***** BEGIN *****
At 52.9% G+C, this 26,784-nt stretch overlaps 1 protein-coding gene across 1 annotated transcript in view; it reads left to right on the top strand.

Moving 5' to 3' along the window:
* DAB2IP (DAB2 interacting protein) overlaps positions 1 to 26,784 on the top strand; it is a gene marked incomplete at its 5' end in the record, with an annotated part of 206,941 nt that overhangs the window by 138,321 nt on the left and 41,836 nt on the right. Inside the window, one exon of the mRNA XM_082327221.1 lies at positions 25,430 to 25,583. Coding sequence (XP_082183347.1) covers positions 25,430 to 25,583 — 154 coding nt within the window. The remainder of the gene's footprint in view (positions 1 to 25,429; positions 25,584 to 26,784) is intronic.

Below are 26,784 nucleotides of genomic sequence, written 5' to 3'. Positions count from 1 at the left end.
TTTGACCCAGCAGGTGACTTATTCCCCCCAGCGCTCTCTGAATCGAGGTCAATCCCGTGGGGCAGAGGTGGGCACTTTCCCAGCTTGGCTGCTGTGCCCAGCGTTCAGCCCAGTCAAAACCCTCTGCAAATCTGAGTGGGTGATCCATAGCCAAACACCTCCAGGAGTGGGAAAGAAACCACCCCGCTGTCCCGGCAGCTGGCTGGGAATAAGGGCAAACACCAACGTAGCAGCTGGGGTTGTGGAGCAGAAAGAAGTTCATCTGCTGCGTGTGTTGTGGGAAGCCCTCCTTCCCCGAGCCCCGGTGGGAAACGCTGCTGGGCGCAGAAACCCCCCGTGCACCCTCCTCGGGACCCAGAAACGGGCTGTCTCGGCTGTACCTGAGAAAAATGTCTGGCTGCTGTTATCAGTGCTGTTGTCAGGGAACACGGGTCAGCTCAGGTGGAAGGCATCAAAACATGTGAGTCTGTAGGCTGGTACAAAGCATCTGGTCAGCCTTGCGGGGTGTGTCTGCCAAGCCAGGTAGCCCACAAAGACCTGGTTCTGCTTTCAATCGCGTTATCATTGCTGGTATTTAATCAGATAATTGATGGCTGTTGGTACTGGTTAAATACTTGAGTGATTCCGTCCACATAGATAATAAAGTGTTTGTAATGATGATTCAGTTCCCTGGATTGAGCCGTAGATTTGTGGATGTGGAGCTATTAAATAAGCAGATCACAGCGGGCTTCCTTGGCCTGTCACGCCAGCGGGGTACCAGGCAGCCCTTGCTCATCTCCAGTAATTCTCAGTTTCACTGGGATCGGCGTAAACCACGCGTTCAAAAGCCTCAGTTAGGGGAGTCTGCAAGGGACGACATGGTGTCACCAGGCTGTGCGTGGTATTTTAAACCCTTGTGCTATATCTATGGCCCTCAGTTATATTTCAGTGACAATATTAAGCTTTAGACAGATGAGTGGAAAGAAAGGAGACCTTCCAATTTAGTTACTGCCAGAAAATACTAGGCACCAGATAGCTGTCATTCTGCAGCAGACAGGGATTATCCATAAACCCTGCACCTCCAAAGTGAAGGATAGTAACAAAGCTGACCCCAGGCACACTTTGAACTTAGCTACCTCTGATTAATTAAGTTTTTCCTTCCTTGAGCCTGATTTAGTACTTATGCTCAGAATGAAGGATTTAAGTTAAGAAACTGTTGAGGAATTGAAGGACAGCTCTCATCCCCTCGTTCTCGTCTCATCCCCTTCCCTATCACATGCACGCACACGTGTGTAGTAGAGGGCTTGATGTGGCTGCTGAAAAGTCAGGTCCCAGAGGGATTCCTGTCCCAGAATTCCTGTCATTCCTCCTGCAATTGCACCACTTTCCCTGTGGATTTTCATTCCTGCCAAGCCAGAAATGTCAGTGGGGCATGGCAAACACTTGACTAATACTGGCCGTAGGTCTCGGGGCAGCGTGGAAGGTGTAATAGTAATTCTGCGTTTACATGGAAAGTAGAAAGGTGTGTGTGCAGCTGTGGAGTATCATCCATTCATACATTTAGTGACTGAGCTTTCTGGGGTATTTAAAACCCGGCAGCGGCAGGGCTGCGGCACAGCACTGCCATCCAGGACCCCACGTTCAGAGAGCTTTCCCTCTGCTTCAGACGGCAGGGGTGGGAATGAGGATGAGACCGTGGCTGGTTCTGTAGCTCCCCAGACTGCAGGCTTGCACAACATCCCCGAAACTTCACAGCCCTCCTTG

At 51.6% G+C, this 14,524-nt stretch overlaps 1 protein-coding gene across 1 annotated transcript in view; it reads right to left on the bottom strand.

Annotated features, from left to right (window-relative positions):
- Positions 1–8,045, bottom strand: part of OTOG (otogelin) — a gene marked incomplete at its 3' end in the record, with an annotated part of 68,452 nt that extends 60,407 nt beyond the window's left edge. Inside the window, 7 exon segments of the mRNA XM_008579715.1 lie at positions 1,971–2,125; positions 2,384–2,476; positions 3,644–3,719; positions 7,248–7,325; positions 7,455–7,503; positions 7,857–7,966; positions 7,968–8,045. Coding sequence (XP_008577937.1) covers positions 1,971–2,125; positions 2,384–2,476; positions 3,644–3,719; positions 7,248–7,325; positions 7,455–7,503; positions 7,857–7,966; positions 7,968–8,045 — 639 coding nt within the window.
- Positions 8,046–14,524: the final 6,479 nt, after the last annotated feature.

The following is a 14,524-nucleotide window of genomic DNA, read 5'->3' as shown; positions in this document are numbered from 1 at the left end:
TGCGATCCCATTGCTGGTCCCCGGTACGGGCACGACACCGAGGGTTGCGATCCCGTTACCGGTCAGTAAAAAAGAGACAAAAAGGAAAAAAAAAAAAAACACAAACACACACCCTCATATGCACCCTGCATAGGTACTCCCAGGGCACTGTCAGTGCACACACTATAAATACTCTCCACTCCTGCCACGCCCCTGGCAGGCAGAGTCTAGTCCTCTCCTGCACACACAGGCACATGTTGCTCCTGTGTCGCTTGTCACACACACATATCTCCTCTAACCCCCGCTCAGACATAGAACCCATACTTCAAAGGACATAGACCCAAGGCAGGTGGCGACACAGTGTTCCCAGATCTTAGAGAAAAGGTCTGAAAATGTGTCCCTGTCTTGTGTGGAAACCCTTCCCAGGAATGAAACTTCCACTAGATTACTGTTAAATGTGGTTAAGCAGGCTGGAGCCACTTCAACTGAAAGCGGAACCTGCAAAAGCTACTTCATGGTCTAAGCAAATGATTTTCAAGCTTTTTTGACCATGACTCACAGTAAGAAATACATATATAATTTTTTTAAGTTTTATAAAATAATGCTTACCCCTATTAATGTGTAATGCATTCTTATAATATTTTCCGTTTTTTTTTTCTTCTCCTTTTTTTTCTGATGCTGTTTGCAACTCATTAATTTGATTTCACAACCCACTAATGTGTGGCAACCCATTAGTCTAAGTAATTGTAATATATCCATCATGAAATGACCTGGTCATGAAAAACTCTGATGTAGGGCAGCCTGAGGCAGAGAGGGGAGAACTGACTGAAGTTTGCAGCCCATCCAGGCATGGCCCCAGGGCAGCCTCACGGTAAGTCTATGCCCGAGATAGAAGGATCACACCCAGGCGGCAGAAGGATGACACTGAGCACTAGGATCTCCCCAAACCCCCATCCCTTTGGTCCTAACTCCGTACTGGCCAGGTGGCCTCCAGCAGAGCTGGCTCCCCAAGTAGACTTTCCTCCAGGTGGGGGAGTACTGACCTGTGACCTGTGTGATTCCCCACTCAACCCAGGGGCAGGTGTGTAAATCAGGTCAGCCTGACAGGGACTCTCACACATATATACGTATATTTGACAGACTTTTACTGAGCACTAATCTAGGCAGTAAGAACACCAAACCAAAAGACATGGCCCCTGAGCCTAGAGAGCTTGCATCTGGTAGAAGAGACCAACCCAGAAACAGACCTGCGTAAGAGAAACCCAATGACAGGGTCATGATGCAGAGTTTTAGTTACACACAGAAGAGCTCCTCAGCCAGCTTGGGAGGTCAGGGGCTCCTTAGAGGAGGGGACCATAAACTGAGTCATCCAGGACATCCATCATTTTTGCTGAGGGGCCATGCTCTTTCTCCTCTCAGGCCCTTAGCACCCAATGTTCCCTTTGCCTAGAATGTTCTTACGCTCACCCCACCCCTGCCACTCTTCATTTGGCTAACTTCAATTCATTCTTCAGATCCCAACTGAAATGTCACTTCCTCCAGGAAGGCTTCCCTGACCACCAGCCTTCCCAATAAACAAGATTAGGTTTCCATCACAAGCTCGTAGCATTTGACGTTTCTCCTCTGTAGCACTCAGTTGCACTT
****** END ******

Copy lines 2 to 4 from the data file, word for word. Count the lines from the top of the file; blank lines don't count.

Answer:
Moving 5' to 3' along the window:
* DAB2IP (DAB2 interacting protein) overlaps positions 1 to 26,784 on the top strand; it is a gene marked incomplete at its 5' end in the record, with an annotated part of 206,941 nt that overhangs the window by 138,321 nt on the left and 41,836 nt on the right. Inside the window, one exon of the mRNA XM_082327221.1 lies at positions 25,430 to 25,583. Coding sequence (XP_082183347.1) covers positions 25,430 to 25,583 — 154 coding nt within the window. The remainder of the gene's footprint in view (positions 1 to 25,429; positions 25,584 to 26,784) is intronic.

Below are 26,784 nucleotides of genomic sequence, written 5' to 3'. Positions count from 1 at the left end.